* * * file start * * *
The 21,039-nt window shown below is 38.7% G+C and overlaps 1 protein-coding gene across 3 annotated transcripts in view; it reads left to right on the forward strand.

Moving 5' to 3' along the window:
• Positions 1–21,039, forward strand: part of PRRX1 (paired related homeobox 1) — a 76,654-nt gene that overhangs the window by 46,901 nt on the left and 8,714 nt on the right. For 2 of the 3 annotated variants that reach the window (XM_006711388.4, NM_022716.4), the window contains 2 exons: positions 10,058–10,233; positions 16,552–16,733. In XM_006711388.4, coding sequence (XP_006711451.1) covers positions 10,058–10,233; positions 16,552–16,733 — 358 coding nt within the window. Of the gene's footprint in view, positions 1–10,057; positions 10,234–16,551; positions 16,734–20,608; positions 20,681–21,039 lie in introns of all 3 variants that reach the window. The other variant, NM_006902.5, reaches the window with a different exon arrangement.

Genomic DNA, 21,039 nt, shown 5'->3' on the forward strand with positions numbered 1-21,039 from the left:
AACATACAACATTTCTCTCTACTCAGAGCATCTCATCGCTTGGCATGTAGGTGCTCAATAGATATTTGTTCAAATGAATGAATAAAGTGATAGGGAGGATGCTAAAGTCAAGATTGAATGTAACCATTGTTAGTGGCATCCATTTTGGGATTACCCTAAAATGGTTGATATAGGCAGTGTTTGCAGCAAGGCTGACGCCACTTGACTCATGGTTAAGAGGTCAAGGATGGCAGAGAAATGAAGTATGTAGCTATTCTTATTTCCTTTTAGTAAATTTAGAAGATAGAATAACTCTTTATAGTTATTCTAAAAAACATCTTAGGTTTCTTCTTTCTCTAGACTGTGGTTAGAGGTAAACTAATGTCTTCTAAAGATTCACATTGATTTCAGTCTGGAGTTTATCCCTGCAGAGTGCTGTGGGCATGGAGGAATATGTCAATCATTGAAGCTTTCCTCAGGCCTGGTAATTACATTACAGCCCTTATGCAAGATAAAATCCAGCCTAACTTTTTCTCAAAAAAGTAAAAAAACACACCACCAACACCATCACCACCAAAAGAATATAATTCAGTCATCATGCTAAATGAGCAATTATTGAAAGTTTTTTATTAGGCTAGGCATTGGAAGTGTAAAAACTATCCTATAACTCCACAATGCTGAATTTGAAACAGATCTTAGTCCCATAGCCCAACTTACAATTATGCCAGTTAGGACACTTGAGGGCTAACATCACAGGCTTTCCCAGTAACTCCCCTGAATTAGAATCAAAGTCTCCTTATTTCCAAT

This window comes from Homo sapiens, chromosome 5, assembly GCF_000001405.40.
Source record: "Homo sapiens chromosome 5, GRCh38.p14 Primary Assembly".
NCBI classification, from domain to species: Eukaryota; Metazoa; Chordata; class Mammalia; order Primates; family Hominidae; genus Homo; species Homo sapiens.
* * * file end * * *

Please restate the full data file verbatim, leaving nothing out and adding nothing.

The 21,039-nt window shown below is 38.7% G+C and overlaps 1 protein-coding gene across 3 annotated transcripts in view; it reads left to right on the forward strand.

Moving 5' to 3' along the window:
• Positions 1–21,039, forward strand: part of PRRX1 (paired related homeobox 1) — a 76,654-nt gene that overhangs the window by 46,901 nt on the left and 8,714 nt on the right. For 2 of the 3 annotated variants that reach the window (XM_006711388.4, NM_022716.4), the window contains 2 exons: positions 10,058–10,233; positions 16,552–16,733. In XM_006711388.4, coding sequence (XP_006711451.1) covers positions 10,058–10,233; positions 16,552–16,733 — 358 coding nt within the window. Of the gene's footprint in view, positions 1–10,057; positions 10,234–16,551; positions 16,734–20,608; positions 20,681–21,039 lie in introns of all 3 variants that reach the window. The other variant, NM_006902.5, reaches the window with a different exon arrangement.

Genomic DNA, 21,039 nt, shown 5'->3' on the forward strand with positions numbered 1-21,039 from the left:
AACATACAACATTTCTCTCTACTCAGAGCATCTCATCGCTTGGCATGTAGGTGCTCAATAGATATTTGTTCAAATGAATGAATAAAGTGATAGGGAGGATGCTAAAGTCAAGATTGAATGTAACCATTGTTAGTGGCATCCATTTTGGGATTACCCTAAAATGGTTGATATAGGCAGTGTTTGCAGCAAGGCTGACGCCACTTGACTCATGGTTAAGAGGTCAAGGATGGCAGAGAAATGAAGTATGTAGCTATTCTTATTTCCTTTTAGTAAATTTAGAAGATAGAATAACTCTTTATAGTTATTCTAAAAAACATCTTAGGTTTCTTCTTTCTCTAGACTGTGGTTAGAGGTAAACTAATGTCTTCTAAAGATTCACATTGATTTCAGTCTGGAGTTTATCCCTGCAGAGTGCTGTGGGCATGGAGGAATATGTCAATCATTGAAGCTTTCCTCAGGCCTGGTAATTACATTACAGCCCTTATGCAAGATAAAATCCAGCCTAACTTTTTCTCAAAAAAGTAAAAAAACACACCACCAACACCATCACCACCAAAAGAATATAATTCAGTCATCATGCTAAATGAGCAATTATTGAAAGTTTTTTATTAGGCTAGGCATTGGAAGTGTAAAAACTATCCTATAACTCCACAATGCTGAATTTGAAACAGATCTTAGTCCCATAGCCCAACTTACAATTATGCCAGTTAGGACACTTGAGGGCTAACATCACAGGCTTTCCCAGTAACTCCCCTGAATTAGAATCAAAGTCTCCTTATTTCCAAT

This window comes from Homo sapiens, chromosome 5, assembly GCF_000001405.40.
Source record: "Homo sapiens chromosome 5, GRCh38.p14 Primary Assembly".
NCBI classification, from domain to species: Eukaryota; Metazoa; Chordata; class Mammalia; order Primates; family Hominidae; genus Homo; species Homo sapiens.